January 25 – Changes in Ag taught by Tyler Williams, Extension Educator& Hilary Maricle, Commonground Nebraska with Ag Tech Panel: Joe Luck, Associate Professor, & Kelly Maaske, Midwest Farmers Cooperative, & a local ag producer and sponsored by  Midwest Farmers Cooperative.
Session Description: One thing that doesn’t change in agriculture is the fact it is constantly changing; however, it is changing faster than ever. Keeping up with the changes can be challenging, but a necessary part of a successful operation. This session will feature speakers talking about changes in our weather and climate, as well as changes in the consumer and their demands. There will also be a panel discussion on changes in ag technology featuring University and industry experts, as well as local producers.

February 1 – Disease and Nutrient Deficiency ID with Kyle Broderick, Coordinator, UNL Plant & Pest LabEllen Paparozzi, Professor of Agronomy & sponsored by Nebraska Corn Board
Session Description: What’s wrong with my plants? A new twist on old symptoms. Nutrient deficiency and disease identification is a key component to successfully growing crops in Nebraska and Ellen Paparozzi and Kyle Broderick will cover standard diagnostics and new theories for identification and management of crop disease and nutrient issues.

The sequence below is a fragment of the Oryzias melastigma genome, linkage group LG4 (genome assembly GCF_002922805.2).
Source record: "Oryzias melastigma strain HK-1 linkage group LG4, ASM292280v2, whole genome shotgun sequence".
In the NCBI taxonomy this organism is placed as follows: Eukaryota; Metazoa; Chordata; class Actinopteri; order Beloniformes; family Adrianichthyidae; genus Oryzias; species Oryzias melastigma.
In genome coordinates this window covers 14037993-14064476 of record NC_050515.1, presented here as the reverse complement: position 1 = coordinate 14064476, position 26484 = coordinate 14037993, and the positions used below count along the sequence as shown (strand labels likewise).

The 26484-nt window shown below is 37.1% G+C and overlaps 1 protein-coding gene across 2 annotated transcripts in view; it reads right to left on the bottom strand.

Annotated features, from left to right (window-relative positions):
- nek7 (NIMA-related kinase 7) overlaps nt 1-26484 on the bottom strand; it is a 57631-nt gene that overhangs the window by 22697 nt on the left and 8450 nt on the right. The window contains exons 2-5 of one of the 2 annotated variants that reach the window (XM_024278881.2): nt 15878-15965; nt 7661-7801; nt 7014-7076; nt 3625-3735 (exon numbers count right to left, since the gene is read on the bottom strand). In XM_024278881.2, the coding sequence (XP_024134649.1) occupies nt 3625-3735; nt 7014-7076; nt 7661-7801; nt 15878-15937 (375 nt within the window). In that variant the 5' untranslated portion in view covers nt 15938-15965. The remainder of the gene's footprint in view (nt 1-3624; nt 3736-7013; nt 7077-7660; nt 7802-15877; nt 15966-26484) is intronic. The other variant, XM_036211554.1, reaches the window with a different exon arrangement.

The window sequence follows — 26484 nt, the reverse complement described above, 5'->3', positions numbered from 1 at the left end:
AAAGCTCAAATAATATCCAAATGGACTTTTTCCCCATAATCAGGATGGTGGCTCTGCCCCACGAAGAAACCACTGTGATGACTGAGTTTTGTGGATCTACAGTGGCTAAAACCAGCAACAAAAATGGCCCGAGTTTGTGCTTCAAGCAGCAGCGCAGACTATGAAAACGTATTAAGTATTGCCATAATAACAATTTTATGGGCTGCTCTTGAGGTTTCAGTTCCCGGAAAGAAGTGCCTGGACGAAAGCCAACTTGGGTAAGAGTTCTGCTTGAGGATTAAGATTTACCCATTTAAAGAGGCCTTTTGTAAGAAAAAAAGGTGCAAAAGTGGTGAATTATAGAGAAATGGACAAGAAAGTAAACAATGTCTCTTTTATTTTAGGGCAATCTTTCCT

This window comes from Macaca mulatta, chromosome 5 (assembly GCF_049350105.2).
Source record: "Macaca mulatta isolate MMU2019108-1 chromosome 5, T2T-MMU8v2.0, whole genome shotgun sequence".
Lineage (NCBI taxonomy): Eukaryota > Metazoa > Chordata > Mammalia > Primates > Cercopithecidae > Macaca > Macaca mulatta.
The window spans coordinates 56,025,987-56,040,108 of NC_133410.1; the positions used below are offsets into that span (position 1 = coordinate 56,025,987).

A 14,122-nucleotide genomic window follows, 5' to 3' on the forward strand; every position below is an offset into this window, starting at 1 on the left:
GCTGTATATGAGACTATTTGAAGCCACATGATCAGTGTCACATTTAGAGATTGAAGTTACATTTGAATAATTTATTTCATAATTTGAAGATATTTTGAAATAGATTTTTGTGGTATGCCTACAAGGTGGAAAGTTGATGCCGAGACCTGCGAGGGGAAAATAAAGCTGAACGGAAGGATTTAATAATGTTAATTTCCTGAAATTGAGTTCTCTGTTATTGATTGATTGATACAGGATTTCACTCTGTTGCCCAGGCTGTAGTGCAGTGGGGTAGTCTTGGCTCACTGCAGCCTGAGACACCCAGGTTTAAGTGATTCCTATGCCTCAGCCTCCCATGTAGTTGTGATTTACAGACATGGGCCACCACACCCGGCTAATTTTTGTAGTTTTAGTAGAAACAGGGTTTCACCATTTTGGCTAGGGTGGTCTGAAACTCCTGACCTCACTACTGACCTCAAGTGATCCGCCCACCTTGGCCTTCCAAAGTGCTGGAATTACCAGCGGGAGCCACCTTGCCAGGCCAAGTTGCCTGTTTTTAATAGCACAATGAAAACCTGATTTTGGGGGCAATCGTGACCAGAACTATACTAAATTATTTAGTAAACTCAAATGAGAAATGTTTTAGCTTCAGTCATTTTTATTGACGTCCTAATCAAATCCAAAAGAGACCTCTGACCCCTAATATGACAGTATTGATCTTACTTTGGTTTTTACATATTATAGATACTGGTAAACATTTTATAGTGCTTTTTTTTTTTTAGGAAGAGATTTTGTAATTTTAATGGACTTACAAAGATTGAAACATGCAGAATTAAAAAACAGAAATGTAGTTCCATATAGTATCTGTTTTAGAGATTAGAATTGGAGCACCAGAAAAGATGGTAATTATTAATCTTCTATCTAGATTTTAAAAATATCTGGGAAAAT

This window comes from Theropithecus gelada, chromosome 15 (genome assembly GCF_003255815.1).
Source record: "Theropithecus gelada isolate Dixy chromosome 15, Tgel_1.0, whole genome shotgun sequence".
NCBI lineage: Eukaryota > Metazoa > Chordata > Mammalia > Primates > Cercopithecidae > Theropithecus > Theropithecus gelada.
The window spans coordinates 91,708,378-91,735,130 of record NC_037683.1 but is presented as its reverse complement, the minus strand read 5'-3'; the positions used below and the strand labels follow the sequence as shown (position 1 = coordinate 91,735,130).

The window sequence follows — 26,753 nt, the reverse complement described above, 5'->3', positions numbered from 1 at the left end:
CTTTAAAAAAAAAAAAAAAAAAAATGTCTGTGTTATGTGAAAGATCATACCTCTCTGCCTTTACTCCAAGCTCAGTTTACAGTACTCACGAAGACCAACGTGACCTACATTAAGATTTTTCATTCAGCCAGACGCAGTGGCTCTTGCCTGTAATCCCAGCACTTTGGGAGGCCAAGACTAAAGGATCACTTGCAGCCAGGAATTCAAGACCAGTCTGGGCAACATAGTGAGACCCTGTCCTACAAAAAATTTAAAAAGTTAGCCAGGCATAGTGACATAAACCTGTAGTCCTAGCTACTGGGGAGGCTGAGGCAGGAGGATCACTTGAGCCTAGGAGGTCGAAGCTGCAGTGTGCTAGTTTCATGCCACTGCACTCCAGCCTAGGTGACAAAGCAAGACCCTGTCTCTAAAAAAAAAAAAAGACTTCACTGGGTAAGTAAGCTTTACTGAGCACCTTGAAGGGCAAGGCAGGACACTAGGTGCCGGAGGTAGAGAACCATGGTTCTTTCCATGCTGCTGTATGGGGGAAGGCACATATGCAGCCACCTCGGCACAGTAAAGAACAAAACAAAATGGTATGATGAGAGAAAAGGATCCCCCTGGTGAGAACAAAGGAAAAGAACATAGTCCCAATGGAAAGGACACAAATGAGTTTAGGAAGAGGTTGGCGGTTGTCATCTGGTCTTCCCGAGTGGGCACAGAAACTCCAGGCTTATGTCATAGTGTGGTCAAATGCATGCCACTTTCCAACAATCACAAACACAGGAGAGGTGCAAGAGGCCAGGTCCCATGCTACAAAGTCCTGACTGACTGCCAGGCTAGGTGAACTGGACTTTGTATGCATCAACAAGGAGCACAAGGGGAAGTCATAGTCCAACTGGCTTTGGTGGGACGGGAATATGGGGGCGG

February 8 – Ag Marketing taught by: Austin Duerfeldt, ExtensionEducatorCory Walters, Associate Professor & sponsored by Farmers Cooperative
Session Description: We will discuss how to develop a written marketing plan and understanding basis and carrying charges, using location-and commodity-specific information. The session will also feature the Marketing in a New Era simulator and the Grain Marketing Plan smartphone application. All attendees will be given access to a computer to follow along.

For more information on these programs, call Lancaster County Extension at (402) 441-7180 or go to Cost is $15 for the series or $5/session at the door. Online viewing is free.


Agriculture Outlook

Those of us in agriculture are no stranger to risks involved with agriculture that are taken every day, whether it is financial, production, legal, price/market or human resource risks. While we can’t control everything, there are measures that can be taken to protect one’s operation and reduce risk. Each year the Farmers & Ranchers College hosts Dr. David Kohl, Professor Emeritus from Virginia Tech who does an excellent job describing global risks which affect us locally and how those risks will affect the agricultural industry.